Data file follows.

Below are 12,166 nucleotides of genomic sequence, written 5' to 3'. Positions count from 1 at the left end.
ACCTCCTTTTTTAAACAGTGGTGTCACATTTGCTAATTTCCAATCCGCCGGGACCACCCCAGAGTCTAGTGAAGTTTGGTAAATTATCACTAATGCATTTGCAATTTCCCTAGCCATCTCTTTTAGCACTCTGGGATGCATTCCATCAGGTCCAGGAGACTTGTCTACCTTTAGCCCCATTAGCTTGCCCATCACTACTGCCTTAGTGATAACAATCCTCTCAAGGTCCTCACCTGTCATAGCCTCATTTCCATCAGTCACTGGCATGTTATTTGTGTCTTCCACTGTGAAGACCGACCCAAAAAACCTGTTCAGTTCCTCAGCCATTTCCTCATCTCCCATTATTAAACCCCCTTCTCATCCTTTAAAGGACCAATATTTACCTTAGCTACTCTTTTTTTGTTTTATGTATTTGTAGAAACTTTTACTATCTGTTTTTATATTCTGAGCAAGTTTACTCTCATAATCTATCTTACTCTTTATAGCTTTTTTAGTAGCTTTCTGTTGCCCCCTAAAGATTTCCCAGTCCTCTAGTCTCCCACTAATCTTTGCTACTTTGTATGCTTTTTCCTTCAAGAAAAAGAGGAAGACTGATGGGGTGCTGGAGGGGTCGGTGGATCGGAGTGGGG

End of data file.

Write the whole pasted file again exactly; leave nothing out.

Below are 12,166 nucleotides of genomic sequence, written 5' to 3'. Positions count from 1 at the left end.
ACCTCCTTTTTTAAACAGTGGTGTCACATTTGCTAATTTCCAATCCGCCGGGACCACCCCAGAGTCTAGTGAAGTTTGGTAAATTATCACTAATGCATTTGCAATTTCCCTAGCCATCTCTTTTAGCACTCTGGGATGCATTCCATCAGGTCCAGGAGACTTGTCTACCTTTAGCCCCATTAGCTTGCCCATCACTACTGCCTTAGTGATAACAATCCTCTCAAGGTCCTCACCTGTCATAGCCTCATTTCCATCAGTCACTGGCATGTTATTTGTGTCTTCCACTGTGAAGACCGACCCAAAAAACCTGTTCAGTTCCTCAGCCATTTCCTCATCTCCCATTATTAAACCCCCTTCTCATCCTTTAAAGGACCAATATTTACCTTAGCTACTCTTTTTTTGTTTTATGTATTTGTAGAAACTTTTACTATCTGTTTTTATATTCTGAGCAAGTTTACTCTCATAATCTATCTTACTCTTTATAGCTTTTTTAGTAGCTTTCTGTTGCCCCCTAAAGATTTCCCAGTCCTCTAGTCTCCCACTAATCTTTGCTACTTTGTATGCTTTTTCCTTCAAGAAAAAGAGGAAGACTGATGGGGTGCTGGAGGGGTCGGTGGATCGGAGTGGGG